Roger Osborne, the author of Iron, Steam and Money: The Making of the Industrial Revolution (2013) has argued: "The two men instantly knew they could work together. Perhaps Watt saw that Boulton was the necessary complement to his own gloomy character - an energetic optimist who would carry him through his difficulties - while Boulton surely recognised the seriousness of Watt's character.... Watt was delighted not just by the prospect of investment hut especially by Boulton's personal enthusiasm."

Boulton pointed out that before he would give Watt financial backing, he insisted that the 1769 patent, with only eight years to run, should be extended to twenty-five years. This meant petitioning the House of Commons. By 1775 the two men had their patent which gave them "the sole use and property of certain steam-engines of his invention, throughout the majesty's dominions." This prevented others from making steam-engines which contained improvements of their own.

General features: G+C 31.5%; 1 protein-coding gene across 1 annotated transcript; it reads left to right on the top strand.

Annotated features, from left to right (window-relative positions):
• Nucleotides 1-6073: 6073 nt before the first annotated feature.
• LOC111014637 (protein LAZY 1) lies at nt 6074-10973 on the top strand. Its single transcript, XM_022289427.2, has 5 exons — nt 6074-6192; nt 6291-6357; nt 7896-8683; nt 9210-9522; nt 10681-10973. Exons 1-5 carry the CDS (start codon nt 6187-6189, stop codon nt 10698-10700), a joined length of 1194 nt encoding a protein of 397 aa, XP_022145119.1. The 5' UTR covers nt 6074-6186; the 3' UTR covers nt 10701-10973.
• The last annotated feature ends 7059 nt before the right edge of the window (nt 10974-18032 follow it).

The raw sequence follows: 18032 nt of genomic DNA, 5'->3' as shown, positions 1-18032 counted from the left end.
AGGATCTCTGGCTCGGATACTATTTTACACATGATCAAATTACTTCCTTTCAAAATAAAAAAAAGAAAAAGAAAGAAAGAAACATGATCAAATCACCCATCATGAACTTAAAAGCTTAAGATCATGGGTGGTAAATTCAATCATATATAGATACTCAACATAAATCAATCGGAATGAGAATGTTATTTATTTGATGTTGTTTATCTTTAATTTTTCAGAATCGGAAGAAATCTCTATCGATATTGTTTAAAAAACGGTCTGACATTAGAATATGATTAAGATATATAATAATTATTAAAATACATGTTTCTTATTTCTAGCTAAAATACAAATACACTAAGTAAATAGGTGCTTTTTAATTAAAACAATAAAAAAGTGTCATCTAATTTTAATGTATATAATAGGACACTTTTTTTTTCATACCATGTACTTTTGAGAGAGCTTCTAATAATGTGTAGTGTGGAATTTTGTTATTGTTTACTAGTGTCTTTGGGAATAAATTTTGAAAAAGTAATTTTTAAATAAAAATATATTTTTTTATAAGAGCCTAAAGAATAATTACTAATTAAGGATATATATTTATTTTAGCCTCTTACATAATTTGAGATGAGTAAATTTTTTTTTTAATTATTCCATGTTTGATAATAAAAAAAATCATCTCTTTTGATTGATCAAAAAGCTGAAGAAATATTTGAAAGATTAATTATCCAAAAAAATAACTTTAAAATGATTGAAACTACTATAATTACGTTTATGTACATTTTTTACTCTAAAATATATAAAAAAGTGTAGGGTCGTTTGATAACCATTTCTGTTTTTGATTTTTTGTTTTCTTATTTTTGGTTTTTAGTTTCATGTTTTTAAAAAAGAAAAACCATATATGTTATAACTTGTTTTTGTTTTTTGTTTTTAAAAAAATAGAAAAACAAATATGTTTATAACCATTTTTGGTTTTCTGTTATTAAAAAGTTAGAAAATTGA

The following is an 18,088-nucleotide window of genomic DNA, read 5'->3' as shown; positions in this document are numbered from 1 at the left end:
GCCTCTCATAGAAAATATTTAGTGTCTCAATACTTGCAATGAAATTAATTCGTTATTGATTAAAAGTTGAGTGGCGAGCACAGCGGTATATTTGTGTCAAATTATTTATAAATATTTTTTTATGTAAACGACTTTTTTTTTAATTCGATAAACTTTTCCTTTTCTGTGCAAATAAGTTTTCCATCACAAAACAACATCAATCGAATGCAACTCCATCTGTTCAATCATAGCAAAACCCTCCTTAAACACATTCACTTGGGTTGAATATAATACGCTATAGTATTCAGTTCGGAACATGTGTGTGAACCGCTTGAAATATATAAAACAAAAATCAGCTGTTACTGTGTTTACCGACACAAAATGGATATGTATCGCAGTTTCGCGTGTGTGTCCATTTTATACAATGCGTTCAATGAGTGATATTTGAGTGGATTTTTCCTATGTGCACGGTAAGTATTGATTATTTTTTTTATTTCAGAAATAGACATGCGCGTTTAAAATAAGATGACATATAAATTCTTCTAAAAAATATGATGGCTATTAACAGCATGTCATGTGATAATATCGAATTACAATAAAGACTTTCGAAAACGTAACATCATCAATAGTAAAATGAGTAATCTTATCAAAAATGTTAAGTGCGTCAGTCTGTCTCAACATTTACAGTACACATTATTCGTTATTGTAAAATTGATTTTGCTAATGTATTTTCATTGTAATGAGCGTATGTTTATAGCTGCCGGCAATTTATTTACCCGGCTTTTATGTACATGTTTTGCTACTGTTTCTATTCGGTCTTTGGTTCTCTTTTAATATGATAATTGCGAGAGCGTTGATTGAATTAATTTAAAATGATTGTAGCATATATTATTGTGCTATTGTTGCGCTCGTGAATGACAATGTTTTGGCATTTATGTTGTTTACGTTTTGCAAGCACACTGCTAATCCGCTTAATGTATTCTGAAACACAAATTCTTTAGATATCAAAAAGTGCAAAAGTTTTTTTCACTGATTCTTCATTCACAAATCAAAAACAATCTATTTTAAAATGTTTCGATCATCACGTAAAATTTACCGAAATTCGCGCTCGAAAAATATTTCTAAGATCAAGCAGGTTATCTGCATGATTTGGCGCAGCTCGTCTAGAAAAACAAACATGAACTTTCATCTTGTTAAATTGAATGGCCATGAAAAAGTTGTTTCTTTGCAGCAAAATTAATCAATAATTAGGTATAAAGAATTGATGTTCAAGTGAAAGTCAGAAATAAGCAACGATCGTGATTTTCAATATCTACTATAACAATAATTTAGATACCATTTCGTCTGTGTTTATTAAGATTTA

Under the terms of the partnership James Watt assigned two-thirds of both property and the patent to Boulton. In return Boulton undertook to pay the expenses already incurred, to meet the costs of experiments, and to pay for materials and wages. The profits were to be divided in proportion to their shares. "It would be incorrect to stereotype Boulton as the entrepreneur and Watt as the inventor, for Boulton made many suggestions for improvements to the engine and Watt also had a good head for business. But there is no doubt that Boulton's flair for marketing was significant for the early success of the business."

For the next eleven years Boulton's factory produced and sold Watt's steam-engines. These machines were mainly sold to colliery owners who used them to pump water from their mines. Watt's machine was very popular because it was four times more powerful than those that had been based on the Thomas Newcomen design.

One of their machines was installed at Whitbread's Brewery in London in 1775 to grind malt and raise the liquor, taking the place of a huge wheel which needed six horses at a time to turn it. The company was very pleased with the economic benefits of Watt's steam engine that had cost them only £1,000.